The answer is a resounding no. The near daily attacks in Pakistan, Yemen and other areas where the war on terror is being played out, and countless lives lost — feeding into high-levels of anti-Americanism — are the clearest signals that the drone has failed.

Not only is it a fact that innocent people are killed in drone strikes — confirmed by no less an authority than President Obama himself in his recent speech at the National Defense University — but the drone is an ineffective weapon in the fight against terrorism. It creates more enemies than it eliminates and worsens the violence in the targeted regions.

US drones do not operate in a vacuum. They are being introduced into tribal societies, which are already in turmoil. Many of these societies have been locked in conflict with their central governments for decades. It was only after 9-11 that the US, in its newly minted war on terror, allied itself with central governments that were quick to ascribe the actions of the periphery to the evil machinations of al-Qaida and other Islamic terrorists. The US quickly came swooping in with its drones, exacerbating the conflict between center and periphery, and arousing the anger of the nation at large.

For every "militant" killed, there is a long line of other misguided young men ready to take his place, seeking revenge for the trauma caused to their society. For every drone strike, the Tehrik-e-Taliban Pakistan has vowed to take revenge with a suicide bombing. A tribesman from Waziristan told me that there are not enough bombs in the region to fill the demand from willing suicide bombers.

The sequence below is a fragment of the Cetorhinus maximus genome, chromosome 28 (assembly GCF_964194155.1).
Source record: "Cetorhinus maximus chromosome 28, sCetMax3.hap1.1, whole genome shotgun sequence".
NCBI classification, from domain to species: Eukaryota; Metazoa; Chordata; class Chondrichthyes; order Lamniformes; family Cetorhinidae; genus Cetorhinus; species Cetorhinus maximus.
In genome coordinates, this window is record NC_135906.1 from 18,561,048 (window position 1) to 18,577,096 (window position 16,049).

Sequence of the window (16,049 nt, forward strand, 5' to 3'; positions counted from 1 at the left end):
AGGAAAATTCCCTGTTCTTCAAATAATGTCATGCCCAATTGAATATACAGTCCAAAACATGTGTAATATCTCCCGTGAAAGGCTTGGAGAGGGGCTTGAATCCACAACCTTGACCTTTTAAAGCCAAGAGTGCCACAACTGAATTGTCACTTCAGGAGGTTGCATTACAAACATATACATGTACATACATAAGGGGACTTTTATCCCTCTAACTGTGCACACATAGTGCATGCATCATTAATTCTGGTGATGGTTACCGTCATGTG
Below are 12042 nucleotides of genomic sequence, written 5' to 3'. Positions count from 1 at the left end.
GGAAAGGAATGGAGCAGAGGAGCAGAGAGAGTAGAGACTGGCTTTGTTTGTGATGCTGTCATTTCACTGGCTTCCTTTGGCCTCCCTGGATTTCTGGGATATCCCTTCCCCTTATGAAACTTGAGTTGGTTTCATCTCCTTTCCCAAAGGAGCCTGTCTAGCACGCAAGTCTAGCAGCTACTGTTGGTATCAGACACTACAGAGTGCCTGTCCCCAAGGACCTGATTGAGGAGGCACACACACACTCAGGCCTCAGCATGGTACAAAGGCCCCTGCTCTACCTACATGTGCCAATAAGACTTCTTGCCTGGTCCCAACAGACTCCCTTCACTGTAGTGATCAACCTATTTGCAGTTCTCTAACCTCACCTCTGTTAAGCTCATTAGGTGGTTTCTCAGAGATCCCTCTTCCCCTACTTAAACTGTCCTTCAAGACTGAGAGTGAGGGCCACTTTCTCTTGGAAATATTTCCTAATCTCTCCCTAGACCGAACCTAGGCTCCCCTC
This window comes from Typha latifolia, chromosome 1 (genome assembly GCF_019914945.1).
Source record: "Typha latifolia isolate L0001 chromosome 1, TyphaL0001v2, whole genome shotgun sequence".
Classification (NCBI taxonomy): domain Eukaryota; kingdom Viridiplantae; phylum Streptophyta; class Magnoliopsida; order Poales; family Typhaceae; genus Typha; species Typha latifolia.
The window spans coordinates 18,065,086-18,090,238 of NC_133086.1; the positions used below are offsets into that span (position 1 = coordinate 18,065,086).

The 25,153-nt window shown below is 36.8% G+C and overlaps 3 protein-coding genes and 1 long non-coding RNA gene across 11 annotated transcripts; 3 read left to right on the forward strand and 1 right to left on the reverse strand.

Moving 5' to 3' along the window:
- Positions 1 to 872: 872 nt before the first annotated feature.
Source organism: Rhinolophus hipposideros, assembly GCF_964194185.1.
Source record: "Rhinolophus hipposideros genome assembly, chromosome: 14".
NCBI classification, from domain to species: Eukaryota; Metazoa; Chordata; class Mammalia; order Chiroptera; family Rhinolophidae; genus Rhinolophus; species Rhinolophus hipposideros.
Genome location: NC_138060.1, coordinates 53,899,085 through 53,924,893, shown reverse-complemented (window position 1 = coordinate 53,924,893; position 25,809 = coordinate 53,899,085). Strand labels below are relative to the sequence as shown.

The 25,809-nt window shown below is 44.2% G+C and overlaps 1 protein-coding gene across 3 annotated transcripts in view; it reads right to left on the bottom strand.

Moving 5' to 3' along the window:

Beyond the Tribal Areas, the drone campaign has stoked bitter resentment from the Pakistani nation as a whole, souring relations with a key ally in the region needed more than ever during the impending US withdrawal from Afghanistan. Several major candidates in the recent Pakistani elections, including the new Prime Minister Nawaz Sharif , made opposition to US drone strikes a central part of their campaigns.

Regardless of any of the perceived merits of the drones — with many supporters lauding the precision of the weapon or the ability to keep American boots off the ground — the use of the drone is a clear sign that the US is not understanding the source of the violence in these regions and therefore unable to target the underlying cause.

As a former administrator of tribal societies in both the Tribal Areas and Baluchistan in Pakistan, I found it necessary to rely upon political measures working within existing tribal structures to check violent elements within society rather than relying on force alone. Stability in these regions has traditionally been maintained through the councils of elders and traditional religious leaders acting as mediators working with the representative of the central government.

Unfortunately, these pillars of authority have been damaged or demolished in recent years amid the broader turmoil in the region. Groups like the TTP have filled that vacuum. The traditional pillars need to be reconstructed and supported in order to effectively check the men of violence.

The only means to bring peace to the region is through long-term political solutions. For anyone who understands tribal society, the use of military force, including the drone, only escalates the problem rather than solving it and represents a failure of the political administration. Simply put, the drone is an ineffective method of fighting terrorism.

Akbar Ahmed is the Ibn Khaldun Chair of Islamic Studies at American University in Washington, DC and author of "The Thistle and the Drone: How America's War on Terror Became a Global War on Tribal Islam."